Cheats' Bread Sauce - put a couple of handfulls of bread crumbs in a saucepan with a small peeled onion and a few cloves. Add milk so that the bread crumbs are just covered. Put in the bottom oven. This isn't quite as nice as breadsauce cooked in a double saucepan but it's pretty close, masses quicker and saves that all important heat! Check and stir every 15 mins or so, add more milk if needed.
Check and turn potatoes every 10 minutes or so.
Then - prepare vegetables. I steam my vegetables as this helps to stop the aga temperature dropping and gives lovely fresh tasting results. This weekend we had homegrown: sweetcorn, carrots, mangetout, carrots, courgettes, runner beans and french beans. The steamer was so full it took a bit longer than normal to cook everything. Put the vegetables on to cook as appropriate - in my case at 12.45.
Check the pheasant. When it is done the flesh will have shrunk back on the leg bones and the juices will run clear. Pull a leg out from the body (don't break it off though) and check the colour of the juices. If needed remove the foil and cook for 5 or 10 more minutes to crispen the skin.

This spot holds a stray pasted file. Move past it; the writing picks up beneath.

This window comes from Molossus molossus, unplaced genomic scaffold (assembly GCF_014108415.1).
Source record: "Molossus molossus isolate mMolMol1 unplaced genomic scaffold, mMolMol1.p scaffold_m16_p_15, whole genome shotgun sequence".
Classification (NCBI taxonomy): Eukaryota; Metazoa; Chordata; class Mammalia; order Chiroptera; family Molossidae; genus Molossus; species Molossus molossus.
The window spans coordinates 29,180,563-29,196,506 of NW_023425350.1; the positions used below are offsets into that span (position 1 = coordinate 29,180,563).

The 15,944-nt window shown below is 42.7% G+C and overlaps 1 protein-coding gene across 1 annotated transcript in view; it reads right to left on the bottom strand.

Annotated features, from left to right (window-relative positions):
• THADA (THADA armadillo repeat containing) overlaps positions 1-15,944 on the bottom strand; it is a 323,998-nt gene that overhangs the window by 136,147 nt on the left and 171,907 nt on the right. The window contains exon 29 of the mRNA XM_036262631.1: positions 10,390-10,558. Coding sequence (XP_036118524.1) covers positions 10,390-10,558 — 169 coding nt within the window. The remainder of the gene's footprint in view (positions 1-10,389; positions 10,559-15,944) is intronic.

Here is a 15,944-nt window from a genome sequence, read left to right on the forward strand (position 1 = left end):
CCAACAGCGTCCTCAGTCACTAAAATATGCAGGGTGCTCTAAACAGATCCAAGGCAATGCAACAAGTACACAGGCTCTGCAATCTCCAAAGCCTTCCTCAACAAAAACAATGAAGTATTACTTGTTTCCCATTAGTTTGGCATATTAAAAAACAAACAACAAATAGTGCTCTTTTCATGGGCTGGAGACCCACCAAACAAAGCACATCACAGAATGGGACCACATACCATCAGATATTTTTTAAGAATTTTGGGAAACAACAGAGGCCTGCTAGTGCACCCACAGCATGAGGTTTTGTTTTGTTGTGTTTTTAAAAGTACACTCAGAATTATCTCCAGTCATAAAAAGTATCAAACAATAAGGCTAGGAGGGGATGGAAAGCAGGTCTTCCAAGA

When it's done take the pheasant out and put on a plate or carving board, cover with foil and allow to rest.
Gravy - deglaze the roasting pan by adding a tablespoon of flour to it and stiring it with a wooden spoon on the simmering plate of the aga for a couple of minutes. Add about a mug of water from your now cooked vegetables and stir vigourously. I have a gravy strainer, it you don't I recomend one! Strain off the oil from the top of the pan and heat the remaining liquid in a small saucepan until it bubbles, stir continously. Add a teaspoon of redcurrant jelly if you have any and salt if you wish.
Lunch is ready!

Thursday, 20 September 2012

Chocolate traybake

Scrummy chocolate traybake

The kitchen is filled with the wonderful smell of a chocolate cake cooking in the Aga. I've based it on my kitchen hero Mary Berry's recipe - one I haven't tried before. It's just out of the oven; fingers crossed it doesn't sink. I'm going to glaze it with my homemade strawberry jam and concot a chocolate ganache/water icing topping.
The chickens have laid their third egg. Hurrah! It was too small, and precious, to include in a cake though.